Sugar Rises on Brazil Cane-Crop Concerns; Coffee, Cotton Advance

Sugar rose for a second straight session on concern that freezing temperatures may threaten crops in growing areas of Brazil, the world’s top producer and exporter. Coffee, cotton, cocoa and orange juice also gained.

A cold front may push temperatures to between zero and 2 degrees Celsius (36 degrees Fahrenheit) from Aug. 27 to Aug. 28 in the center of Mato Grosso do Sul, the southern most areas of Sao Paulo and parts of Parana, according to Marcio Custodio, the forecast operating-director at Sao Paulo-based Somar Meteorologia. Sugar prices fell 16 percent this year through Aug. 23 on signs of ample supplies.

“The cold weather in Brazil is lending a bit of support to sugar,” Sterling Smith, a futures specialist at Citigroup Inc. in Chicago, said in a telephone interview. Prices were also supported as the real rebounded, reducing incentives for exporters to sell commodities priced in the greenback, he said.

Raw sugar for October delivery advanced 0.5 percent to 16.56 cents a pound at 10:53 a.m. on ICE Futures U.S. in New York. The sweetener climbed 1.2 percent on Aug. 23.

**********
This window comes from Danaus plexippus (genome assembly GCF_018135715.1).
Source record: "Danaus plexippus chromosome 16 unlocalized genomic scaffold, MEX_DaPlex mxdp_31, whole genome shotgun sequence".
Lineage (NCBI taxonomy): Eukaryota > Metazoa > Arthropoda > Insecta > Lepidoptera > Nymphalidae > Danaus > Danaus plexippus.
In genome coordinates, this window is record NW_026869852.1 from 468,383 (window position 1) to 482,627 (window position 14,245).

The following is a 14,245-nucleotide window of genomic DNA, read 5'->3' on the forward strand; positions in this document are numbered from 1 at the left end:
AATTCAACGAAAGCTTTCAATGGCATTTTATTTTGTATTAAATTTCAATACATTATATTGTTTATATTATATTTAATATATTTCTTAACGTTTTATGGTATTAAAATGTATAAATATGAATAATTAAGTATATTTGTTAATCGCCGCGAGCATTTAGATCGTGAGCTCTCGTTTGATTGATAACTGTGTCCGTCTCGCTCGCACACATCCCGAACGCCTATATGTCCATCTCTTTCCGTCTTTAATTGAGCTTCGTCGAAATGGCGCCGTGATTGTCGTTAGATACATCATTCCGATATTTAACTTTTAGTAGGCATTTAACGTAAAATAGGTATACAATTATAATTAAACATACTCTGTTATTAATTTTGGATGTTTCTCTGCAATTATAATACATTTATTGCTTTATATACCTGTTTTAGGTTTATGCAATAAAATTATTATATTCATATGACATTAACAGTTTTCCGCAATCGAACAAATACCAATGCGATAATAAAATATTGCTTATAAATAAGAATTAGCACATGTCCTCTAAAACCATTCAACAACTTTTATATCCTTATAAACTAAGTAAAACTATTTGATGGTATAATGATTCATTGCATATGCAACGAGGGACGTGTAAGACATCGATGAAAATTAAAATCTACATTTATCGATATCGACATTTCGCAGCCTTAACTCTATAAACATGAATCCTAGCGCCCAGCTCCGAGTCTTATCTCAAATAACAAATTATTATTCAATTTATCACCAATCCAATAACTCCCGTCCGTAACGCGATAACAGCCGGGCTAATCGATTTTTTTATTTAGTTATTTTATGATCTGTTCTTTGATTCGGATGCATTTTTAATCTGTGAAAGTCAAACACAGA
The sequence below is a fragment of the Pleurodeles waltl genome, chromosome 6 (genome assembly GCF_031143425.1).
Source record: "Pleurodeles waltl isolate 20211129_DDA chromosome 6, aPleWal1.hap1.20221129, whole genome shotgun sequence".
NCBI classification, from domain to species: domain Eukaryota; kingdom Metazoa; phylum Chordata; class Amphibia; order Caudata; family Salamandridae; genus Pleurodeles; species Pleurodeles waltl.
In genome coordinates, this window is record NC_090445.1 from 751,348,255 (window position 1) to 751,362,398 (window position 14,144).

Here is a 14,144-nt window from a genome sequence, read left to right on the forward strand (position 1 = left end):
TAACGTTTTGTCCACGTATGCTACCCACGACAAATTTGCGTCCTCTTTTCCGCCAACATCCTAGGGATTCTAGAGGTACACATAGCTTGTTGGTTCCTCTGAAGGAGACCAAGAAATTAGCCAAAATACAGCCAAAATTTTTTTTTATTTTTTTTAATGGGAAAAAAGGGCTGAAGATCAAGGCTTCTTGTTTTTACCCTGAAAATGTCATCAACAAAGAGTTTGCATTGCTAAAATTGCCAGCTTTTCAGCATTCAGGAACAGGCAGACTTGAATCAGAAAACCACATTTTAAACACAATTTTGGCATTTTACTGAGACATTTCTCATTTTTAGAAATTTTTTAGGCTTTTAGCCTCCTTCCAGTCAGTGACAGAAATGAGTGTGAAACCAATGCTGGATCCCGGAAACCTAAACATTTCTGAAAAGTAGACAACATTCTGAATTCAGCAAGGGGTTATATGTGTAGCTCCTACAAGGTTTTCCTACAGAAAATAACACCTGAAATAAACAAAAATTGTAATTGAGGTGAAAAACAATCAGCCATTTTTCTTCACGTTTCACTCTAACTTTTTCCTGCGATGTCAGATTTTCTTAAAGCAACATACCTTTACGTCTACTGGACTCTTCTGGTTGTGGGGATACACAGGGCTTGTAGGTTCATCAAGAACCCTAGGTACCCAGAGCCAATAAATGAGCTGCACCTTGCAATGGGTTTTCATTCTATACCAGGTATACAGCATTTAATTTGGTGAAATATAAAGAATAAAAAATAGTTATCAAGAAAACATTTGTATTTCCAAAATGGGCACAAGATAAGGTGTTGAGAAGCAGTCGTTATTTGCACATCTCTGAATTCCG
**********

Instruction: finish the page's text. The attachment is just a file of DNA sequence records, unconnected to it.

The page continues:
Also in New York, arabica-coffee futures for December delivery increased 0.9 percent to $1.181 a pound.

Cotton futures for December delivery rose 0.9 percent to 84.82 cents a pound, heading for the first gain since Aug. 16.

Cocoa futures for December climbed 0.7 percent to $2,482 a metric ton. Orange-juice futures for November delivery added 0.6 percent to $1.3635 a pound.

London’s NYSE Liffe is closed today for a public holiday.

To contact the reporter on this story: Marvin G. Perez in New York at mperez71@bloomberg.net

To contact the editor responsible for this story: Steve Stroth at sstroth@bloomberg.net

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